In Thyssen Krupp Industries v Suresh Maruti Chougule, Union of India, Bar Council of India & Ors, Bombay High Court dismissed a challenge by Thyssen as to the constitutional validity of section 36(4) of the Industrial Disputes Act, 1947 (ID Act), which restricts the appearance of lawyers in labour courts, tribunals and national tribunals, and held that there is a legal distinction between the right of an advocate to practise law guaranteed by sections 29 and 30 of the Advocates Act, 1961, and the right to appear and address a court of law or tribunal.
In this case, Thyssen dismissed a welder from its employment in 2015 for acts of misconduct. The matter was initially heard before a conciliation officer and then in reference before a labour court in Pune. An application was filed by the welder under section 36(4) of the ID Act, objecting to Thyssen’s engagement of a legal practitioner, which was allowed by the labour court. Thyssen’s counsel argued that because industrial adjudication is becoming increasingly complicated, employees/companies are unable to represent their cases effectively before a labour court, and therefore the assistance of a trained advocate is necessary.
On the contrary, the counsel for the welder argued that the right to practise law is not a fundamental, vested or a legal right, therefore a party cannot claim such a right to engage an advocate.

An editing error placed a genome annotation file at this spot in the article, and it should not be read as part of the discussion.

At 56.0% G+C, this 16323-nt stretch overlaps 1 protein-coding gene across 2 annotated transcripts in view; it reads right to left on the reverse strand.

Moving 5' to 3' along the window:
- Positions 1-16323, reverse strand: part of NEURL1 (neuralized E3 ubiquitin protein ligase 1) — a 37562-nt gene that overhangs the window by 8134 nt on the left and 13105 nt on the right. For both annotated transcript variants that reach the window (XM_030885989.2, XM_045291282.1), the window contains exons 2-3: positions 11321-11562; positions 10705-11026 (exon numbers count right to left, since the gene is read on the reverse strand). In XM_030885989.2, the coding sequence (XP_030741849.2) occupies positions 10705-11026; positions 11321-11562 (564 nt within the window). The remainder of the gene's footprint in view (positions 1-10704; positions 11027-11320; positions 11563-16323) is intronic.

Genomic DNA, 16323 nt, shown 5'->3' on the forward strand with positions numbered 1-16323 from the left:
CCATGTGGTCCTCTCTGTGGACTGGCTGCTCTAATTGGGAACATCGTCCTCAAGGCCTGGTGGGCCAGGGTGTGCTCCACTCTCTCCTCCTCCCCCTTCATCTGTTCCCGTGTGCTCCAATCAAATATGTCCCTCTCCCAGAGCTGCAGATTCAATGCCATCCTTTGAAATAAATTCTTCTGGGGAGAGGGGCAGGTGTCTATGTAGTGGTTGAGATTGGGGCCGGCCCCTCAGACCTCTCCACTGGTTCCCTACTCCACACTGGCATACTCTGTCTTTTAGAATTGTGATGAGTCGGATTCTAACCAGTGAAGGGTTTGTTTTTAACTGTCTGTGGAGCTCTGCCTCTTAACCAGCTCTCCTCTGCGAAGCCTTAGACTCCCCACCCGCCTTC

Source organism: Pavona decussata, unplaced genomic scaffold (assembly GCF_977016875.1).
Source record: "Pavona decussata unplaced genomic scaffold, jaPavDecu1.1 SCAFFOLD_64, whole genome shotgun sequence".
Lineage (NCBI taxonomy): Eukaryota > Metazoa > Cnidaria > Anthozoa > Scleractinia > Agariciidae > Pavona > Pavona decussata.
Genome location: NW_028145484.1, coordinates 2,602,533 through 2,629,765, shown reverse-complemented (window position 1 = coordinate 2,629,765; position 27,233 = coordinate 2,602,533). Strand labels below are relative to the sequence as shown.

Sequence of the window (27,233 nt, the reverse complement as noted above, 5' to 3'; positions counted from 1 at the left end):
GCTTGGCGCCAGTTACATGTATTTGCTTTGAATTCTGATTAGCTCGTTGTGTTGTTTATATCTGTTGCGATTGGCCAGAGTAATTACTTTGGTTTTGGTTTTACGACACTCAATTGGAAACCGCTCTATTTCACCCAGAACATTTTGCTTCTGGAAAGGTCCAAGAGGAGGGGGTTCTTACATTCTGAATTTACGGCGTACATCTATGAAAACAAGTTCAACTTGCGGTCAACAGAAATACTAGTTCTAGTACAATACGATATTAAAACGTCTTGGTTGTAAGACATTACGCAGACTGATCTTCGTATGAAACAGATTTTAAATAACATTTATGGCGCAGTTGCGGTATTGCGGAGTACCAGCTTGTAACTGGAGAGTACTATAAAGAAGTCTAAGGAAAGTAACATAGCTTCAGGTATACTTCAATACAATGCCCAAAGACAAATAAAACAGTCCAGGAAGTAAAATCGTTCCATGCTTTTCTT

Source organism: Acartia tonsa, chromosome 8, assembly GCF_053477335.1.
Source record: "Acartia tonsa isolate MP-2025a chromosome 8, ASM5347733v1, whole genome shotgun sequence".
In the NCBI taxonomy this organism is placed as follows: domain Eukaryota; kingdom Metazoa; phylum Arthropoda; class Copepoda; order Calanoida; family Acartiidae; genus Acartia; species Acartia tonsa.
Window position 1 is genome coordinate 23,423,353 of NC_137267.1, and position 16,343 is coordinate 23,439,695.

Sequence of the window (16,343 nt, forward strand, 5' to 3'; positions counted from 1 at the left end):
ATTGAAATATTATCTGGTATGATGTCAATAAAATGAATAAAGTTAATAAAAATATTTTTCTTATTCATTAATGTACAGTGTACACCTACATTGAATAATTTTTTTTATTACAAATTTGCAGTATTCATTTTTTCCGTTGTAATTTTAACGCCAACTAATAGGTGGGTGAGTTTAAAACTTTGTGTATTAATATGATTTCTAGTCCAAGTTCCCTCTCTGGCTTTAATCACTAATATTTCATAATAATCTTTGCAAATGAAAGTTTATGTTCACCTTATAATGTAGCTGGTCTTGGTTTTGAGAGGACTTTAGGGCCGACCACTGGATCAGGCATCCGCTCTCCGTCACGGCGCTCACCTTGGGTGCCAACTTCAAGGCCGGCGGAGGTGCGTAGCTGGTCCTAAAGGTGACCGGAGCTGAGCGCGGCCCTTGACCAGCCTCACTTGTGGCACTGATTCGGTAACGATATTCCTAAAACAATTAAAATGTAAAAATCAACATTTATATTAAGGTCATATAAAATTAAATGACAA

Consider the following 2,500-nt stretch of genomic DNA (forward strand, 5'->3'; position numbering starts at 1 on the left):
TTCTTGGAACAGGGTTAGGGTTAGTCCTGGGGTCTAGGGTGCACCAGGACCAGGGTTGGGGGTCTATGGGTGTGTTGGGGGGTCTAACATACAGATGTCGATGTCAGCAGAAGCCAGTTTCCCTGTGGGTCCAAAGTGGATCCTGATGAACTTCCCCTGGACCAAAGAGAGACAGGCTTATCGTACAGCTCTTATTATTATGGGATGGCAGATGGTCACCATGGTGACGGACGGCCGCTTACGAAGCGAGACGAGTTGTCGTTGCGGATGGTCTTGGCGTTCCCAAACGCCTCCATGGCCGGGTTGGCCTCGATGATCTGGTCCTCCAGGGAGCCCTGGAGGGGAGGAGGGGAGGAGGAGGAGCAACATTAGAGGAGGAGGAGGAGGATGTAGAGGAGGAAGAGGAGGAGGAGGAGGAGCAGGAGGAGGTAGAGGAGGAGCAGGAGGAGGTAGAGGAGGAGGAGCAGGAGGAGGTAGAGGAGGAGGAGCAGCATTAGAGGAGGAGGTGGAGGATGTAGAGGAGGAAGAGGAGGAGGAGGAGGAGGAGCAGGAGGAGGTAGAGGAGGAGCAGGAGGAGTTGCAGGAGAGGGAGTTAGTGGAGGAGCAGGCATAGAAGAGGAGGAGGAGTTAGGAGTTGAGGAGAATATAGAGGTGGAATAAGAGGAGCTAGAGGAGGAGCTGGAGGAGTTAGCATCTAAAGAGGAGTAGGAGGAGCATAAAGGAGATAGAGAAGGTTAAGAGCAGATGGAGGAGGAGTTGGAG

The high court held that there is a legal distinction between a right of an advocate to practise law, guaranteed by sections 29 and 30 of the Advocates Act, and the right to appear and address a court of law or tribunal. The right to practise granted by the Advocates Act does not confer on a litigant the right to be represented by a particular advocate and only presupposes that a litigant is entitled to be represented by an advocate if necessary. Further the right to practise is not an absolute right but only restricted in nature. Limitations can be placed on such a right by prescribing dress for legal practitioners or in some other manner. It was observed that as a litigant does not have a fundamental right to be represented by a lawyer in any court, it is difficult to accept the argument that section 36(4) of the ID Act is unconstitutional, and ultra vires articles 14 and 21 of the constitution of India.
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